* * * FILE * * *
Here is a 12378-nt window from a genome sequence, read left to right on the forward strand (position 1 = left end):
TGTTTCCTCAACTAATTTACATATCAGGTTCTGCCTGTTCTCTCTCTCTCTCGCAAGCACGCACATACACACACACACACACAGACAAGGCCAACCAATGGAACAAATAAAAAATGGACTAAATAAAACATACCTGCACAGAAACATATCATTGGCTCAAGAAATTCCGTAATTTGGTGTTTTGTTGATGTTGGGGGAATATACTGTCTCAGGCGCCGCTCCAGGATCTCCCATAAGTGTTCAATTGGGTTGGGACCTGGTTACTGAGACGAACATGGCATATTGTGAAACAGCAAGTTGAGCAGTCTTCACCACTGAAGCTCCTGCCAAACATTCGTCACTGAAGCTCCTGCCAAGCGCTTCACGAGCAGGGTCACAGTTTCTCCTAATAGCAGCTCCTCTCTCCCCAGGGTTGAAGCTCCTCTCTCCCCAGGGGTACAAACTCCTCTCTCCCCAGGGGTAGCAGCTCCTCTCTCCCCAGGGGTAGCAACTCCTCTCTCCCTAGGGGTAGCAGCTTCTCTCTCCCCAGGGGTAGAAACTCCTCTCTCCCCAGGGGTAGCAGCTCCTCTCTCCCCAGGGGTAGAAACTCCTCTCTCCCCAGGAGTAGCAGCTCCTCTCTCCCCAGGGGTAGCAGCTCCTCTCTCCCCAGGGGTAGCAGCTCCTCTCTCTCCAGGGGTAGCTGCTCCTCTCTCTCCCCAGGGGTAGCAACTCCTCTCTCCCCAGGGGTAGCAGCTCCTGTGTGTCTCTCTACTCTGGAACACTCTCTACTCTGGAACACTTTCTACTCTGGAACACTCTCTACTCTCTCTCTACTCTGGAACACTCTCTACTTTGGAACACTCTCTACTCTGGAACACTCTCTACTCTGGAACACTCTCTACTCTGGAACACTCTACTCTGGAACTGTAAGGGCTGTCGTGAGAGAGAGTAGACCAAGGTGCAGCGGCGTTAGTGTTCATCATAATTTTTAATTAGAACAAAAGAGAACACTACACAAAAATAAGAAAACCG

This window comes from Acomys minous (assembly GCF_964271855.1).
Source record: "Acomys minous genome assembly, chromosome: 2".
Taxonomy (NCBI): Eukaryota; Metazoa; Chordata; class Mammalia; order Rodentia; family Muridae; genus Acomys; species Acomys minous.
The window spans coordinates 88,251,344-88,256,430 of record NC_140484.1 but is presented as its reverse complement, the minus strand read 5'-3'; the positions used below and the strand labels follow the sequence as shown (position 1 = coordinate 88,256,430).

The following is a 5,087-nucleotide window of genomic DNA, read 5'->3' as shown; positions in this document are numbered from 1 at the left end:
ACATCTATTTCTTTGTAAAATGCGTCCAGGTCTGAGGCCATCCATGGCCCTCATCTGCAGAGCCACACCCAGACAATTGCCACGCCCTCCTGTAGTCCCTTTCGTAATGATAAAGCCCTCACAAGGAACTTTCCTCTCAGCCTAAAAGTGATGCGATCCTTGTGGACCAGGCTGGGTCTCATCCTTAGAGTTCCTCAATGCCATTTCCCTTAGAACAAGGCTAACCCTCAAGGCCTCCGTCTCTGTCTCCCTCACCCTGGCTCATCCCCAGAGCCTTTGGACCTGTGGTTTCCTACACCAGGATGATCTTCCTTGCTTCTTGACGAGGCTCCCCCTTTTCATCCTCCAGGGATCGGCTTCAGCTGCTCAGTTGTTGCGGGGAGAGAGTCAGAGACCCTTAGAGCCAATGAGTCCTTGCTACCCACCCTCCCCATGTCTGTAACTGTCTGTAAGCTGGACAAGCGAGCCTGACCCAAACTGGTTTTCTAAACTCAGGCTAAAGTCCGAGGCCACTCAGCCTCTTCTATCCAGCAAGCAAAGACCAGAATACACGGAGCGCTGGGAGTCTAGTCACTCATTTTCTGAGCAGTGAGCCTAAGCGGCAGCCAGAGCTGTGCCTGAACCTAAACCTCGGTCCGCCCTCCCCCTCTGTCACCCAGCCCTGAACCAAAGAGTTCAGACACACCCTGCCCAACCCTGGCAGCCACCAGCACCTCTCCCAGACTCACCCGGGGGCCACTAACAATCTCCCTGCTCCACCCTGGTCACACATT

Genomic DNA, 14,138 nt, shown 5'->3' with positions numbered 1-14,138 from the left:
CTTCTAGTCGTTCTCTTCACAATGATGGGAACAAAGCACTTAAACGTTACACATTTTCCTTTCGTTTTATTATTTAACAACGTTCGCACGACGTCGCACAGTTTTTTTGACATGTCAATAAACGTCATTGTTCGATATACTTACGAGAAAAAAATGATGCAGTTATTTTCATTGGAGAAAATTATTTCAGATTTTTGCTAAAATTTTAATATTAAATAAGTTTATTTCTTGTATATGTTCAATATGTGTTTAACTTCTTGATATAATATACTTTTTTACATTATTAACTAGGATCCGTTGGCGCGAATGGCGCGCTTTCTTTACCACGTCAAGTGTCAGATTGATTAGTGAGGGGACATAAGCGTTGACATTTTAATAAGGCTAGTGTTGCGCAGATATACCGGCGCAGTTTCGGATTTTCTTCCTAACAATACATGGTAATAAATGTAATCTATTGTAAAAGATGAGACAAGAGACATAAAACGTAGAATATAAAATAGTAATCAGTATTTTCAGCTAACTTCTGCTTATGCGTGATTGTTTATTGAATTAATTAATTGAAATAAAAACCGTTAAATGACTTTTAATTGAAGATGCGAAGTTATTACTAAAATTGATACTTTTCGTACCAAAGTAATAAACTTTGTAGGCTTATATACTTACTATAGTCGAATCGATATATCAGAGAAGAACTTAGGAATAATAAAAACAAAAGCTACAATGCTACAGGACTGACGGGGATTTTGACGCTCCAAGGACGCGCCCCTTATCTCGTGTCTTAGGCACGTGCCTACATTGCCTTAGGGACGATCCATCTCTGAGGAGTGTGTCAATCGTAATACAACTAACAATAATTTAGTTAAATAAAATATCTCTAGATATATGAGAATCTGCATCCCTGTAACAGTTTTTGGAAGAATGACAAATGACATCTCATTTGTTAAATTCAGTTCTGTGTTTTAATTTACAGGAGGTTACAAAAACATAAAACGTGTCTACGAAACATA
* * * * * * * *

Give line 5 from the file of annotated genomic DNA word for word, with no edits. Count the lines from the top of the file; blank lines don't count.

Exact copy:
Taxonomy (NCBI): Eukaryota; Metazoa; Chordata; class Mammalia; order Rodentia; family Muridae; genus Acomys; species Acomys minous.